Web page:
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Trial of four Rwandan officials on genocide charges opens before UN tribunal

Trial of four Rwandan officials on genocide charges opens before UN tribunal

The trial of four senior Rwandan officials has opened before the United Nations International Criminal Tribunal for Rwanda (ICTR), with the prosecution saying it will prove that they bear individual criminal responsibility for the 1994 genocide and defense lawyers saying their clients are innocent.

In opening remarks in Arusha, Tanzania, yesterday, the prosecution, led by Don Webster, said evidence would prove that the accused committed the crimes against the Tutsi and moderate Hutu populations in Kigali, Rwanda’s capital, as well as in Butare, Gisenyi and Gitarama and in the Cyangugu and Kibuye prefectures.

Facing seven counts of genocide and related crimes are Edouard Karemera, former minister of the Interior and vice chairman of the Mouvement revolutionnaire national pour le developpement (MRND party) and Andre Rwamakuba, former minister of Primary and Secondary Education and member of the Mouvement democratique republicain (MDR).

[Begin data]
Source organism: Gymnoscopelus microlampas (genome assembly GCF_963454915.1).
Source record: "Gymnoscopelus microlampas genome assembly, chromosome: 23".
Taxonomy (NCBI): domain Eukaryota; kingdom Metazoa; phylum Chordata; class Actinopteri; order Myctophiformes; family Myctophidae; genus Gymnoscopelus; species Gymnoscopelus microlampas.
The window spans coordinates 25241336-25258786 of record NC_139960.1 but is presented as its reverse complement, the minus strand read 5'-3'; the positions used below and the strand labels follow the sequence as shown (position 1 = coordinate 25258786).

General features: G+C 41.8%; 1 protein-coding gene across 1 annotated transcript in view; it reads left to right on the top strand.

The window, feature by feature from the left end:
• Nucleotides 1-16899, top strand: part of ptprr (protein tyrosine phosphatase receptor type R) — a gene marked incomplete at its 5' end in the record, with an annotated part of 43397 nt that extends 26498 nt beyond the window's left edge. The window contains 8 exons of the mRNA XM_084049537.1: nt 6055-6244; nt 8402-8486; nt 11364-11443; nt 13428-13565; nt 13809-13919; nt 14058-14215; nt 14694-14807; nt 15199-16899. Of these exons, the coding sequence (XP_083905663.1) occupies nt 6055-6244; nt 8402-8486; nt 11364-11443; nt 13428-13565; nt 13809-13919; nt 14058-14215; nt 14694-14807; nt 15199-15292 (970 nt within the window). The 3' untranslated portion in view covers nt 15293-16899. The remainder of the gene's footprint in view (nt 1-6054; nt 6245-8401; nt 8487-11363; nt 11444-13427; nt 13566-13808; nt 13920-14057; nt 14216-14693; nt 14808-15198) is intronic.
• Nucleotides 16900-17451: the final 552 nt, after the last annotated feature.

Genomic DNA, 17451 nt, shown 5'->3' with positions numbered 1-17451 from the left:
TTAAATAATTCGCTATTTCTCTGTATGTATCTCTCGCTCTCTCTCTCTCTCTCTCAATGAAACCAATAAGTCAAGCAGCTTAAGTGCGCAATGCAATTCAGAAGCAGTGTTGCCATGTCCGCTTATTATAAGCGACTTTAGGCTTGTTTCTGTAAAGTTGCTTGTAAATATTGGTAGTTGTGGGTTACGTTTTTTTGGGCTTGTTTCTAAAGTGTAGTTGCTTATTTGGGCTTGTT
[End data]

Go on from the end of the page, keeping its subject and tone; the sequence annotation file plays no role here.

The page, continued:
The other two facing the same charges are Mathieu Ngirumpatse, former director-general of Foreign Affairs in the Rwandan government and MRND chairman, and Joseph Nzirorera, former MRND secretary-general, Speaker of the Rwandan Parliament and former minister of Industry, Mines and Handicraft.

Defence counsel Didier Skoricki told the tribunal that his client, Mr. Karemera, and two other accused, Mr. Rwamakuba and Mr. Ngirumpatse, were the ones who had appealed to the international community to intervene and stop the killings.

The defence counsel for Mr. Nzirorera, Peter Robinson, said his client not only deplored the killings, but also had lost some of his own relatives in the genocide.